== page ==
The Middle Ages: Food

Do you think you could swallow the typical dinner of an individual living during the Middle Ages? Were they following the famous five four groups, delivering much-needed nutrients for a growing body? In this article, you will learn some of the common meal items that people of various statuses consumed during this important period of growth in Europe.

The amount of money an individual possessed during the Middle Ages is what determined the kind of food people ate during this time period. The majority of Europeans did not have a lot of money and were considered poor. Their main diet consisted of barley. This food staple was rather versatile, as they could prepare bread, pancakes, and barley porridge (similar to oatmeal). At times, they dined on barley soup. However, whether it was time for breakfast, lunch, or dinner , the meal centered on barley.

In order to add life to meals focused on barley, people learned how to use other food items to spice up their mealtime. They harvested carrots, onions, garlic, mushrooms, and cabbage, which made great additions to their soup. To flavor the soup , rosemary, basil, and other herbs were grown and utilized. They created cheese to eat with their bread and melt on other creations. Apple pies and baked apple dishes were produced after gathering apples and pears. When it came to sweetening their baked goods , honey was used when available.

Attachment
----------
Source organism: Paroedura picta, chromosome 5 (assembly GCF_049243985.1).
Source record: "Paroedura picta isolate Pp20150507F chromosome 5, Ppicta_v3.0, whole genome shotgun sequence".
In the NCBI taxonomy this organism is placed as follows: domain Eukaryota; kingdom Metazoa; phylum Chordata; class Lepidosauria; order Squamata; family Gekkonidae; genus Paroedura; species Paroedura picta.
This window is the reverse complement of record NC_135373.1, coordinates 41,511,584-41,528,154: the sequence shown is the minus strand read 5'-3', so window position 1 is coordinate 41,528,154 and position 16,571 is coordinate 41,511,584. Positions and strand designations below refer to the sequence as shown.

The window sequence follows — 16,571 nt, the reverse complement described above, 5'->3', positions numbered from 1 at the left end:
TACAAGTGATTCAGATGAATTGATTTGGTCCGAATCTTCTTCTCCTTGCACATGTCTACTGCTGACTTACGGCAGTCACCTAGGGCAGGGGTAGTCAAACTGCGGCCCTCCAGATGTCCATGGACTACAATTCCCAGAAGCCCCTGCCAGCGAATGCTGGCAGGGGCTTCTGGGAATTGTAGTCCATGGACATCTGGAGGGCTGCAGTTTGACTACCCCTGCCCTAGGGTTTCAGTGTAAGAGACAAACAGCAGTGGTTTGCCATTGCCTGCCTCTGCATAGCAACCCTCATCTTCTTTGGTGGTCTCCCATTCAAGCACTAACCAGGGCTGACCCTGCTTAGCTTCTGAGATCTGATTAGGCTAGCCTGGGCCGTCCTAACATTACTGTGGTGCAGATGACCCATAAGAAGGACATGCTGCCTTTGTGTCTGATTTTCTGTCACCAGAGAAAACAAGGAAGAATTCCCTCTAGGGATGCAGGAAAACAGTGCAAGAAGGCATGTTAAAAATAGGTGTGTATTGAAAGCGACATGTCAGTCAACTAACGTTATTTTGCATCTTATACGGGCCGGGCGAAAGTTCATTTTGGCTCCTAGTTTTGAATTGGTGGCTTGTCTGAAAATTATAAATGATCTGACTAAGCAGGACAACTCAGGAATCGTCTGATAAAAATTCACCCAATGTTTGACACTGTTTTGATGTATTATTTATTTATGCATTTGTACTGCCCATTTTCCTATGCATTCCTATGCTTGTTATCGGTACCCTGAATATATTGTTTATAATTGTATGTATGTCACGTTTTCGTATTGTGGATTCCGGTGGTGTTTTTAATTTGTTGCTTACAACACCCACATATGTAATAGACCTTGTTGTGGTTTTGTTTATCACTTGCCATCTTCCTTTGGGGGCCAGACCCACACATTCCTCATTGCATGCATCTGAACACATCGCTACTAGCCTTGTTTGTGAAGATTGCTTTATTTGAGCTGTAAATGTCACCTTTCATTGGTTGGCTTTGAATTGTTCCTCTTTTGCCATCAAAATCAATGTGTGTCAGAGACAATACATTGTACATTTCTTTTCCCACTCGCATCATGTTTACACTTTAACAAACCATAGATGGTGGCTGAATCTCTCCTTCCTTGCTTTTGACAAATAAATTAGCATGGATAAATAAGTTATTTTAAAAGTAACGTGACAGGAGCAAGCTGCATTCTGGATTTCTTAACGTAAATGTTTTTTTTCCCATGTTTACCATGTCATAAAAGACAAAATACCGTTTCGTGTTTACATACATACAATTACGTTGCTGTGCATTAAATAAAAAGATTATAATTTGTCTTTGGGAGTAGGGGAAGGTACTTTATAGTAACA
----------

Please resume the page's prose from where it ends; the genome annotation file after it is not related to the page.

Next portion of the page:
When it came to drinking, the poor quenched their thirst with ale (a form of beer). In England and Germany, beer was the drink of choice, while Italians, Spaniards, and the French drank wine with their meals. Do you know what the beer was made of at that time , you guessed it , barley.

As for the rich, their diet consisted of a great deal of bread. However, they generated bread that was made out of wheat, which made the taste much better than its barley cousins. They also enjoyed more food choices with their bread, as they had access to pork, roast beef, lamb chops, deer, rabbit, and various kinds of stew. When preparing their food, a wide range of spices were used , including items originating from far-off lands like India. This is where they received their pepper and cinnamon. Something we take for granted today , salt , was only afforded to the rich during the Middle Ages.

When the Crusades took place, soldiers from France, England, and Germany were fighting in West Asia, which allowed them to sample the different styles of Asian cooking. The overall thoughts on the food were positive and when they returned home , they craved fancier cuisine and longed for the lemons and oranges that they sampled in the South.